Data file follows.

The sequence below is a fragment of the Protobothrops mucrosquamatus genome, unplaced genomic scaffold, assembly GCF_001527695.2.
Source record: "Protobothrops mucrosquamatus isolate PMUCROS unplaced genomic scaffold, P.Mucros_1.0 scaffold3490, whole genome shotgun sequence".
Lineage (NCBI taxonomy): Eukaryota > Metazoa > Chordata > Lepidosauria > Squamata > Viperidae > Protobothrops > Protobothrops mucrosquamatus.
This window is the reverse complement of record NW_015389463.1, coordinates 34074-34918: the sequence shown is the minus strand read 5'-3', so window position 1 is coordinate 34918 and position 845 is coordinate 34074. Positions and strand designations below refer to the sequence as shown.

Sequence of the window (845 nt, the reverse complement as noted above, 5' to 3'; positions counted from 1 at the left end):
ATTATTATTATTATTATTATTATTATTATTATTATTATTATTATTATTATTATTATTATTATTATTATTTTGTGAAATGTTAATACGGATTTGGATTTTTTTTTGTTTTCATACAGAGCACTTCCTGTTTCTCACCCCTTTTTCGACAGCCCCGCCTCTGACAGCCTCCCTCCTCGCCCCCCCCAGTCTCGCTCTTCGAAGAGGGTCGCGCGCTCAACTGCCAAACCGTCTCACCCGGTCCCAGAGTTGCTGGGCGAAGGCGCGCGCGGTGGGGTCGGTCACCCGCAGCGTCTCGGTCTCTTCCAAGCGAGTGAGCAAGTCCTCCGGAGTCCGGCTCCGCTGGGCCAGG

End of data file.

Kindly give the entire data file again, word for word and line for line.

The sequence below is a fragment of the Protobothrops mucrosquamatus genome, unplaced genomic scaffold, assembly GCF_001527695.2.
Source record: "Protobothrops mucrosquamatus isolate PMUCROS unplaced genomic scaffold, P.Mucros_1.0 scaffold3490, whole genome shotgun sequence".
Lineage (NCBI taxonomy): Eukaryota > Metazoa > Chordata > Lepidosauria > Squamata > Viperidae > Protobothrops > Protobothrops mucrosquamatus.
This window is the reverse complement of record NW_015389463.1, coordinates 34074-34918: the sequence shown is the minus strand read 5'-3', so window position 1 is coordinate 34918 and position 845 is coordinate 34074. Positions and strand designations below refer to the sequence as shown.

Sequence of the window (845 nt, the reverse complement as noted above, 5' to 3'; positions counted from 1 at the left end):
ATTATTATTATTATTATTATTATTATTATTATTATTATTATTATTATTATTATTATTATTATTATTATTTTGTGAAATGTTAATACGGATTTGGATTTTTTTTTGTTTTCATACAGAGCACTTCCTGTTTCTCACCCCTTTTTCGACAGCCCCGCCTCTGACAGCCTCCCTCCTCGCCCCCCCCAGTCTCGCTCTTCGAAGAGGGTCGCGCGCTCAACTGCCAAACCGTCTCACCCGGTCCCAGAGTTGCTGGGCGAAGGCGCGCGCGGTGGGGTCGGTCACCCGCAGCGTCTCGGTCTCTTCCAAGCGAGTGAGCAAGTCCTCCGGAGTCCGGCTCCGCTGGGCCAGG